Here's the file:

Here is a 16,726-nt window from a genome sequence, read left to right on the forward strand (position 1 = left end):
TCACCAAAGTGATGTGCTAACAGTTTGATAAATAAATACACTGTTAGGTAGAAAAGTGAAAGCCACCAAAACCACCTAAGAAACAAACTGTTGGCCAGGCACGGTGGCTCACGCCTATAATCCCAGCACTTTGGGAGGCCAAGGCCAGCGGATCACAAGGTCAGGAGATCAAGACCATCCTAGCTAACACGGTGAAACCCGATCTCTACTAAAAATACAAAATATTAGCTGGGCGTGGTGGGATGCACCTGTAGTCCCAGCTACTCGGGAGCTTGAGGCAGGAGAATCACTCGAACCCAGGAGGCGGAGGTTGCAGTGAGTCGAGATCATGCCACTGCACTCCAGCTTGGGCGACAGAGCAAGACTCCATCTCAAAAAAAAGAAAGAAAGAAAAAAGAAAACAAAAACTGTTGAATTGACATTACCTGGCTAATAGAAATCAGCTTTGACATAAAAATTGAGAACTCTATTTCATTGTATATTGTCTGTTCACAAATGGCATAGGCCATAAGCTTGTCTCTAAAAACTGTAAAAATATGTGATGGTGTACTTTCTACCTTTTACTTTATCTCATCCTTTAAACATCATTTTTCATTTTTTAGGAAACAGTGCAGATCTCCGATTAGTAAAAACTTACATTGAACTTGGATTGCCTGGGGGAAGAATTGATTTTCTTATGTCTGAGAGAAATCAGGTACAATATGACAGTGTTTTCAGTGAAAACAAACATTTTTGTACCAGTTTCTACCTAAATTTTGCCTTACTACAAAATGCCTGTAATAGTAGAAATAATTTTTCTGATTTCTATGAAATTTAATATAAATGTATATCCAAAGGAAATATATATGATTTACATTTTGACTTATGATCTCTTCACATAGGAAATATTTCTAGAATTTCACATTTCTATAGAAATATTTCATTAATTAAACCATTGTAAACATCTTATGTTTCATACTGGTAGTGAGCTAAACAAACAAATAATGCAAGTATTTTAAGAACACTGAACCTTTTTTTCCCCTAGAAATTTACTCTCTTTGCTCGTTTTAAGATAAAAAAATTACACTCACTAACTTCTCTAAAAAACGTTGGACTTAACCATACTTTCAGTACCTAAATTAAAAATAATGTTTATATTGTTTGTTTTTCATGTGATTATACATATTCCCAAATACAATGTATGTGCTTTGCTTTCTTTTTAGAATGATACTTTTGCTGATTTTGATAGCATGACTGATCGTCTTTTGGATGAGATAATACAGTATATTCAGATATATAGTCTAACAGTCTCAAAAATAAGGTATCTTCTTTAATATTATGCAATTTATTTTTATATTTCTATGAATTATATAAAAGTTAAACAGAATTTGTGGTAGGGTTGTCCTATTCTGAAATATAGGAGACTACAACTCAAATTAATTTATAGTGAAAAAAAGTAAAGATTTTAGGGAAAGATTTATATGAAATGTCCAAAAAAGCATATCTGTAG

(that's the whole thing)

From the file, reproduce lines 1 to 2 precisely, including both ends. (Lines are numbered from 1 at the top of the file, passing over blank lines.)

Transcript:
Here is a 16,726-nt window from a genome sequence, read left to right on the forward strand (position 1 = left end):
TCACCAAAGTGATGTGCTAACAGTTTGATAAATAAATACACTGTTAGGTAGAAAAGTGAAAGCCACCAAAACCACCTAAGAAACAAACTGTTGGCCAGGCACGGTGGCTCACGCCTATAATCCCAGCACTTTGGGAGGCCAAGGCCAGCGGATCACAAGGTCAGGAGATCAAGACCATCCTAGCTAACACGGTGAAACCCGATCTCTACTAAAAATACAAAATATTAGCTGGGCGTGGTGGGATGCACCTGTAGTCCCAGCTACTCGGGAGCTTGAGGCAGGAGAATCACTCGAACCCAGGAGGCGGAGGTTGCAGTGAGTCGAGATCATGCCACTGCACTCCAGCTTGGGCGACAGAGCAAGACTCCATCTCAAAAAAAAGAAAGAAAGAAAAAAGAAAACAAAAACTGTTGAATTGACATTACCTGGCTAATAGAAATCAGCTTTGACATAAAAATTGAGAACTCTATTTCATTGTATATTGTCTGTTCACAAATGGCATAGGCCATAAGCTTGTCTCTAAAAACTGTAAAAATATGTGATGGTGTACTTTCTACCTTTTACTTTATCTCATCCTTTAAACATCATTTTTCATTTTTTAGGAAACAGTGCAGATCTCCGATTAGTAAAAACTTACATTGAACTTGGATTGCCTGGGGGAAGAATTGATTTTCTTATGTCTGAGAGAAATCAGGTACAATATGACAGTGTTTTCAGTGAAAACAAACATTTTTGTACCAGTTTCTACCTAAATTTTGCCTTACTACAAAATGCCTGTAATAGTAGAAATAATTTTTCTGATTTCTATGAAATTTAATATAAATGTATATCCAAAGGAAATATATATGATTTACATTTTGACTTATGATCTCTTCACATAGGAAATATTTCTAGAATTTCACATTTCTATAGAAATATTTCATTAATTAAACCATTGTAAACATCTTATGTTTCATACTGGTAGTGAGCTAAACAAACAAATAATGCAAGTATTTTAAGAACACTGAACCTTTTTTTCCCCTAGAAATTTACTCTCTTTGCTCGTTTTAAGATAAAAAAATTACACTCACTAACTTCTCTAAAAAACGTTGGACTTAACCATACTTTCAGTACCTAAATTAAAAATAATGTTTATATTGTTTGTTTTTCATGTGATTATACATATTCCCAAATACAATGTATGTGCTTTGCTTTCTTTTTAGAATGATACTTTTGCTGATTTTGATAGCATGACTGATCGTCTTTTGGATGAGATAATACAGTATATTCAGATATATAGTCTAACAGTCTCAAAAATAAGGTATCTTCTTTAATATTATGCAATTTATTTTTATATTTCTATGAATTATATAAAAGTTAAACAGAATTTGTGGTAGGGTTGTCCTATTCTGAAATATAGGAGACTACAACTCAAATTAATTTATAGTGAAAAAAAGTAAAGATTTTAGGGAAAGATTTATATGAAATGTCCAAAAAAGCATATCTGTAG